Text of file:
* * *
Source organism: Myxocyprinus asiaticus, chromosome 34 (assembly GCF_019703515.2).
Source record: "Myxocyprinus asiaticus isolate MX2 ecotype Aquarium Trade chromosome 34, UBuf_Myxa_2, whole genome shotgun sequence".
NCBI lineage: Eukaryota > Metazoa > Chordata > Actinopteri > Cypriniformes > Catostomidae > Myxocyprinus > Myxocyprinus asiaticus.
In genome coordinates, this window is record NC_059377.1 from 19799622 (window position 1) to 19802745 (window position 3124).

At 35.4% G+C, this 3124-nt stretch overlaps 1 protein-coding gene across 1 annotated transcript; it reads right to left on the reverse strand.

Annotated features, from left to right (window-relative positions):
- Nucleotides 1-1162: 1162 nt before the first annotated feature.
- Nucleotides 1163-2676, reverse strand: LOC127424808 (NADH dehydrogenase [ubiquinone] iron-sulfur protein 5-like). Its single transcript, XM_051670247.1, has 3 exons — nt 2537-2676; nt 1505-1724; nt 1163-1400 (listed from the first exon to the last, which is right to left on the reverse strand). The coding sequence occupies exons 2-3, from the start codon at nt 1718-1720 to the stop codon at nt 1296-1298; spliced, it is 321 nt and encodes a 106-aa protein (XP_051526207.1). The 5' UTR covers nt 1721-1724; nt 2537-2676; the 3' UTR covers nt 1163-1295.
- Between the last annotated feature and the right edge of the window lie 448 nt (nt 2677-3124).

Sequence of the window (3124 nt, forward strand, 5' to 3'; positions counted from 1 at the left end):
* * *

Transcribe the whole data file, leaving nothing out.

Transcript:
Source organism: Myxocyprinus asiaticus, chromosome 34 (assembly GCF_019703515.2).
Source record: "Myxocyprinus asiaticus isolate MX2 ecotype Aquarium Trade chromosome 34, UBuf_Myxa_2, whole genome shotgun sequence".
NCBI lineage: Eukaryota > Metazoa > Chordata > Actinopteri > Cypriniformes > Catostomidae > Myxocyprinus > Myxocyprinus asiaticus.
In genome coordinates, this window is record NC_059377.1 from 19799622 (window position 1) to 19802745 (window position 3124).

At 35.4% G+C, this 3124-nt stretch overlaps 1 protein-coding gene across 1 annotated transcript; it reads right to left on the reverse strand.

Annotated features, from left to right (window-relative positions):
- Nucleotides 1-1162: 1162 nt before the first annotated feature.
- Nucleotides 1163-2676, reverse strand: LOC127424808 (NADH dehydrogenase [ubiquinone] iron-sulfur protein 5-like). Its single transcript, XM_051670247.1, has 3 exons — nt 2537-2676; nt 1505-1724; nt 1163-1400 (listed from the first exon to the last, which is right to left on the reverse strand). The coding sequence occupies exons 2-3, from the start codon at nt 1718-1720 to the stop codon at nt 1296-1298; spliced, it is 321 nt and encodes a 106-aa protein (XP_051526207.1). The 5' UTR covers nt 1721-1724; nt 2537-2676; the 3' UTR covers nt 1163-1295.
- Between the last annotated feature and the right edge of the window lie 448 nt (nt 2677-3124).

Sequence of the window (3124 nt, forward strand, 5' to 3'; positions counted from 1 at the left end):